We'll also be turning the Hub into a Finals Study Lounge on Saturday, January 11th - Thursday, January 16th. Join us for brain friendly snacks, stress relieving therapy dogs, and yoga sessions. We'll have laptops, iPads, and other supplies to help you survive finals!
 
Here are the aforementioned tips. Of course, you can always come into the Hub for help, email, Tweet, or Facebook message us too!
 
Search Strategies:
• Boolean Searching: Use operators to narrow or broaden your search. AND and NOT will narrow your search. OR will broaden your search. Quotation marks will search for a specific string of words (e.g. “moving truck”).
• Use the database's built-in filters to drill down to the most relevant search results.
• Read summary or abstract to determine whether an article will be useful. It will save you time!
• Want to cite an article? Check to see if there is a built-in citation generator on the webpage. If not, Purdue's Online Writing Lab has APA, MLA, and Turabian style guides.
• Searching the web? Evaluate your sources! Use the CRAAP or SMELL test.
 




Posted by emather on 01.02.14

 
In the age of texting, emoji have become a sort of second language to many.  Japanese for "picture" (e-) and "word" (-moji), they are a uniform set of smiley-faces and pictures that are available on text message and other web services like Twitter.  They have become incredibly popular. They have been used to recreate great pieces of art, like the Mona Lisa emoji-mosaic above or an all-emoji-translation of the classic American novel Moby Dick (renamed Emoji Dick.)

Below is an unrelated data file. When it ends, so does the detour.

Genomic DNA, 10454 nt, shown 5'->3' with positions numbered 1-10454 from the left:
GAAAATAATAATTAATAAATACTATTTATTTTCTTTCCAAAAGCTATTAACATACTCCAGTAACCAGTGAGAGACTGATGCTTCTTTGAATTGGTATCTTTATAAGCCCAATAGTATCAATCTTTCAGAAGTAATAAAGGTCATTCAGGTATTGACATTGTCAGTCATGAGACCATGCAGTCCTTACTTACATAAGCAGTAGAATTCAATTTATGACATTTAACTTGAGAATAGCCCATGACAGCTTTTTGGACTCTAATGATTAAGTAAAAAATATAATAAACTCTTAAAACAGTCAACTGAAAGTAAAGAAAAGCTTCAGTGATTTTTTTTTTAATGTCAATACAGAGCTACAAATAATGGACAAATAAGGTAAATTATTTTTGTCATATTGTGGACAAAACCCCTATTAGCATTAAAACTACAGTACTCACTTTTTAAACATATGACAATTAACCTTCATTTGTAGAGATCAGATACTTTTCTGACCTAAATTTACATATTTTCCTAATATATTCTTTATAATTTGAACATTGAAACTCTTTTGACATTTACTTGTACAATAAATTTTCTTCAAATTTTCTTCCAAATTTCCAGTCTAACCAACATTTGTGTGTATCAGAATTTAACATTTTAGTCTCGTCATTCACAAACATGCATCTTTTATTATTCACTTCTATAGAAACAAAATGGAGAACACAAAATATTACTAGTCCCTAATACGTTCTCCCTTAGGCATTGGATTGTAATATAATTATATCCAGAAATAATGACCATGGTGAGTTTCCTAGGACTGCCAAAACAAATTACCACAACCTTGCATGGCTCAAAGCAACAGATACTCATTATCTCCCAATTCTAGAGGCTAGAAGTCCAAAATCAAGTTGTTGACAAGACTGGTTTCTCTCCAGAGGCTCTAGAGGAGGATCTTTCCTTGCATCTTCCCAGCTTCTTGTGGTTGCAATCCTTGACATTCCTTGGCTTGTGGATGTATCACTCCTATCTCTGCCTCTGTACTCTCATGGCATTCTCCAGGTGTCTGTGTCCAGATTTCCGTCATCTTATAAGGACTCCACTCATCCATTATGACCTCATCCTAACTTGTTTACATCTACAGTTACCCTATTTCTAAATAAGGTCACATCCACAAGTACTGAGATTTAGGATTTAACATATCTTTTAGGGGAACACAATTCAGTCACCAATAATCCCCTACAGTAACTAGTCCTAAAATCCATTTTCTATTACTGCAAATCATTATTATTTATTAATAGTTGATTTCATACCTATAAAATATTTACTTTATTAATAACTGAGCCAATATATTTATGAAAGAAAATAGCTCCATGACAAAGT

For the month of January, we are going to be having our own fun with emoji.  Every Monday, we will post an emoji summary of a classic or current teen book on Facebook, Twitter, and Instagram.  Be the first to guess what book we've emoji-fied, and you'll win a prize!
 
But we want YOU to write your own emoji book summaries, too!  Tag them with #HUBemojibooks, and we'll not only share our favorites, but the best ones will ALSO win a prize, not to mention Internet infamy. (Would that be Internetfamy?  Probably not...)
 
So keep an eye out every Monday for a new book for you to translate.  The first will come on January 6th.  And don't forget to keep your own coming in. Until then, we wish you all a smiley-cat, purple heart, hatching chick, and bowl of ramen!




Posted by emather on 12.31.13

                 
 
As the year comes to a close, we always like to look back, and it's impossible to deny that 2013 has been anything but a great year for books.  Several series concluded (Allegiant, the Sweet Tooth and Locke & Key comic series), kept going in new and interesting ways (ProdigyRose Under Fire) and amazing new ones began (The 5th Wave). We saw books from both great new authors and old favorites (both Rainbow Rowell and Neil Gaiman each published two great books this year). We polled both HUB staff and HUB teens for their favorite books of 2013. You can find the results below.  See if your favorite book is on the list (feel free to yell at us in the comments if it's not), and you'll probably find one or two great picks to add to your to-read list.